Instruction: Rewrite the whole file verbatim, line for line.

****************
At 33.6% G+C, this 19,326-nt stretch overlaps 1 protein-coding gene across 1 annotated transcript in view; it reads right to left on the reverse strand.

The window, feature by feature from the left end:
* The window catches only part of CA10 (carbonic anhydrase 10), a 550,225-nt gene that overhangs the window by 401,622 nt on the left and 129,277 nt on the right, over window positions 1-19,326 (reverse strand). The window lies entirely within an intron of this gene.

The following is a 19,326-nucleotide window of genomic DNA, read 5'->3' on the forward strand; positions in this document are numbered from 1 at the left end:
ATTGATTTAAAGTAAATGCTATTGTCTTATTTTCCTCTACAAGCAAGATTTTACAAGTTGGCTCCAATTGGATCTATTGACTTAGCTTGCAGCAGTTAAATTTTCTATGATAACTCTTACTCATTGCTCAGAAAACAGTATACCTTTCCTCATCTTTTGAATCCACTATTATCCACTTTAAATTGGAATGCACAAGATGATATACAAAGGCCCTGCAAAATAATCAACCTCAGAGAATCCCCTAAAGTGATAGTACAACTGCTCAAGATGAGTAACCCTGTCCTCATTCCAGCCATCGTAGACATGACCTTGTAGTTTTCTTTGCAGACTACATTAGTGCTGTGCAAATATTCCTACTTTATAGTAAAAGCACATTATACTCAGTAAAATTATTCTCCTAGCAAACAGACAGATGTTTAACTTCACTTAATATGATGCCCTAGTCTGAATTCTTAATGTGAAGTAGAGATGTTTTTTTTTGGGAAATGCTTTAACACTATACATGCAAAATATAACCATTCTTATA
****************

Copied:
At 33.6% G+C, this 19,326-nt stretch overlaps 1 protein-coding gene across 1 annotated transcript in view; it reads right to left on the reverse strand.

The window, feature by feature from the left end:
* The window catches only part of CA10 (carbonic anhydrase 10), a 550,225-nt gene that overhangs the window by 401,622 nt on the left and 129,277 nt on the right, over window positions 1-19,326 (reverse strand). The window lies entirely within an intron of this gene.

The following is a 19,326-nucleotide window of genomic DNA, read 5'->3' on the forward strand; positions in this document are numbered from 1 at the left end:
ATTGATTTAAAGTAAATGCTATTGTCTTATTTTCCTCTACAAGCAAGATTTTACAAGTTGGCTCCAATTGGATCTATTGACTTAGCTTGCAGCAGTTAAATTTTCTATGATAACTCTTACTCATTGCTCAGAAAACAGTATACCTTTCCTCATCTTTTGAATCCACTATTATCCACTTTAAATTGGAATGCACAAGATGATATACAAAGGCCCTGCAAAATAATCAACCTCAGAGAATCCCCTAAAGTGATAGTACAACTGCTCAAGATGAGTAACCCTGTCCTCATTCCAGCCATCGTAGACATGACCTTGTAGTTTTCTTTGCAGACTACATTAGTGCTGTGCAAATATTCCTACTTTATAGTAAAAGCACATTATACTCAGTAAAATTATTCTCCTAGCAAACAGACAGATGTTTAACTTCACTTAATATGATGCCCTAGTCTGAATTCTTAATGTGAAGTAGAGATGTTTTTTTTTGGGAAATGCTTTAACACTATACATGCAAAATATAACCATTCTTATA